Frontier Nursing University (FNU) faculty and staff members challenged their thinking about birth justice and reproductive oppression this year at the 2018 ACNM Conference in Savannah, Ga. FNU President Dr. Susan Stone, staff members Shelley Aldridge and Angela Bailey, and faculty members Drs. Jane Houston, Nena Harris, Niessa Meier and Ally Williams coordinated the first annual FNU Case Day and Panel on Birth Justice and Equity, held on May 22, 2018.
Officially entitled “FNU Celebrates ‘The Soul of Savannah’: Taking us Back to our Beginnings: Being Colored & Colonized,” FNU’s hopes in pioneering and supporting this event was that it would lead to open conversation about equality in birth outcomes and allow many voices to be heard on the topic.
The three-hour discussion began with Case Presentations from FNU students, who shared their case findings and information on health disparities. The presentations are listed below by student and topic:
Lauren Cox – Vaginismus
Stephanie Martinez – Chicago Birth Workers of Color (ChiBiWoCo) (see video here)
Corianne Parada – Placental Abruption
Each presentation fulfilled the students’ Case Day requirements and allowed for questions after the closing statements.
Stephanie Martinez, one of the case presenters, was pleased to have an open discussion about so many of the issues that plague their community. They are a co-founder of ChiBiWoCo, a grassroots collective of birth workers of color providing full spectrum services throughout the Chicagoland area.
“Born out of need, we work to support communities of color in their birthing and reproductive choices through our ancestral wisdom and birthright,” said Martinez.
Martinez entered the health care workforce after learning of the great prevalence of sterilization abuse and violence directed toward youth in the sex trade at the hands healthcare personnel.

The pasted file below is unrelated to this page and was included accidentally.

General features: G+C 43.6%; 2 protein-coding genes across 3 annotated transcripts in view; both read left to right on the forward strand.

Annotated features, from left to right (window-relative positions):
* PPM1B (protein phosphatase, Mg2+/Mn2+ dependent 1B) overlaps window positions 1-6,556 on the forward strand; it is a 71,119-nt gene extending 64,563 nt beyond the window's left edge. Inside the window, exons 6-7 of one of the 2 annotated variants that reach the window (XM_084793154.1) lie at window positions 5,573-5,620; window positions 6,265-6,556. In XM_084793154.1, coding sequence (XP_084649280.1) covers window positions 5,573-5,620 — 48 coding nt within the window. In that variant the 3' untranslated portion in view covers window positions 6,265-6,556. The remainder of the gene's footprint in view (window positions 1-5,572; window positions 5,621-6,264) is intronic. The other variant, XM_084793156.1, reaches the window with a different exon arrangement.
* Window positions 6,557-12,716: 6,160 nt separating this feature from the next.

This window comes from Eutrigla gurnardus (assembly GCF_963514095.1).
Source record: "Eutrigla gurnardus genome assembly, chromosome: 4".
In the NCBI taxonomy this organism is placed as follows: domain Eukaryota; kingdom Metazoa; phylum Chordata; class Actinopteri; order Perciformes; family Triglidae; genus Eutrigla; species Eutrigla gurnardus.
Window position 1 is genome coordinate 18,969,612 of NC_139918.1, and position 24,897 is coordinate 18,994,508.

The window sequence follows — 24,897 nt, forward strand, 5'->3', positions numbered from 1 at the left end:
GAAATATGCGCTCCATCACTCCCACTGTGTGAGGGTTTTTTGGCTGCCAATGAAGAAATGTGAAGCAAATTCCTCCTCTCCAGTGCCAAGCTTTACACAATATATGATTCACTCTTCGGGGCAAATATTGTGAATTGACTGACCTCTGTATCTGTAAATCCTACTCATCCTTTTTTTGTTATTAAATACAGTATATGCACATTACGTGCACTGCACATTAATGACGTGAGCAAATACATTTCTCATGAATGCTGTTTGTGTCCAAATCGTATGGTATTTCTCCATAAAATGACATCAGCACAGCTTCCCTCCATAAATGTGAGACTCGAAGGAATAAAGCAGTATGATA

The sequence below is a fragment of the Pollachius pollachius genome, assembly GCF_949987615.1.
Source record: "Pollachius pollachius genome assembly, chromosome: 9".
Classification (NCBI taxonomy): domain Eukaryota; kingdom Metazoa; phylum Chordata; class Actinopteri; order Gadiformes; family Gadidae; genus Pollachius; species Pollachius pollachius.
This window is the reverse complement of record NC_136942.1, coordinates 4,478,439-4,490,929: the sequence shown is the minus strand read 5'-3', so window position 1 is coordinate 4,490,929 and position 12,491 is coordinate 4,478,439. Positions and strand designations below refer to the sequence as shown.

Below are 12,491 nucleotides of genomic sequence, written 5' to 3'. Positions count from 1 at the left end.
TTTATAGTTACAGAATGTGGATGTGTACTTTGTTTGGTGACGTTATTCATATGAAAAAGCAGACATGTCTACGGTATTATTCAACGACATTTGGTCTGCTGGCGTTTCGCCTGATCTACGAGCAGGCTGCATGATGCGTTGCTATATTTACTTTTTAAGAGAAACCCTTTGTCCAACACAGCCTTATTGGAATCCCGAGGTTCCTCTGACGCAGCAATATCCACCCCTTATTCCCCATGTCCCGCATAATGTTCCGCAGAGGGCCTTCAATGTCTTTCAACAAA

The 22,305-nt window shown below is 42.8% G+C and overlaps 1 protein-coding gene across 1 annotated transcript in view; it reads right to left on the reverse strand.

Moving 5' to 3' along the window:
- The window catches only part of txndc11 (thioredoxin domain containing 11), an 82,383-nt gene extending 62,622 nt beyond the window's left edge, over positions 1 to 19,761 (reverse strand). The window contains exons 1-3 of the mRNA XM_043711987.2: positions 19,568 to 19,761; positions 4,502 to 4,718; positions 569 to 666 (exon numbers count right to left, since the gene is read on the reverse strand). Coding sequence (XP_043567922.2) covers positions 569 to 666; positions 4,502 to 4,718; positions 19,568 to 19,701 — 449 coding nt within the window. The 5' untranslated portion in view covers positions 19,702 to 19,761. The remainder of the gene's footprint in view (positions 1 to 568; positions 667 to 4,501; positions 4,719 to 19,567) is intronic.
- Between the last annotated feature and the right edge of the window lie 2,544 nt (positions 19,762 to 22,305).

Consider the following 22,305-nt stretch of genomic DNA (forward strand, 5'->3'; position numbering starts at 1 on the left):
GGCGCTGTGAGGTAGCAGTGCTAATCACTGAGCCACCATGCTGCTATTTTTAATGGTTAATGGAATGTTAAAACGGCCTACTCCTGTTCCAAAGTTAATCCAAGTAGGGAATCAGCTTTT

“We envision communities that are able to thrive, self-determine, and live autonomously, free from judgment, ridicule, and criminalization as it relates to their choices of parenting and birth.”
The event continued with the Panel portion, an informative discussion about birth justice moderated by Keisha Edwards with FNU faculty members Nena Harris and Heather Clarke, FNU alumna Dalia Lee, and certified nurse-midwives Mandesa Smith and Venay Uecke.
Participants shared clinical experiences and insights into how the health care workforce can address issues surrounding birth justice, health disparities and bias.
The conversation that took place at the panel is one step in the right direction for tackling those disparities and creating optimal birth outcomes for more families around the nation.
According to Nena Harris, PhD, FNP-BC, CNM, the discussion is one that needs to continue in order to keep pushing in the right direction.
“We would like to do this event annually at ACNM,” said Harris.
Panel participants came away with several takeaways from the discussion.
“We need to actively listen to ALL midwives and birth partners (providers too), to improve pregnancy and health outcomes particularly among people of color and/or marginalized persons due to gender identity or sexual orientation,” said Dr. Jane Houston, DNP, CNM, ARNP, RM, Clinical Director of Midwifery and Women’s Health at FNU.
“This annual event brought together a powerful group in a free discussion format for all stakeholders. Thanks, FNU, for your support of this venture.”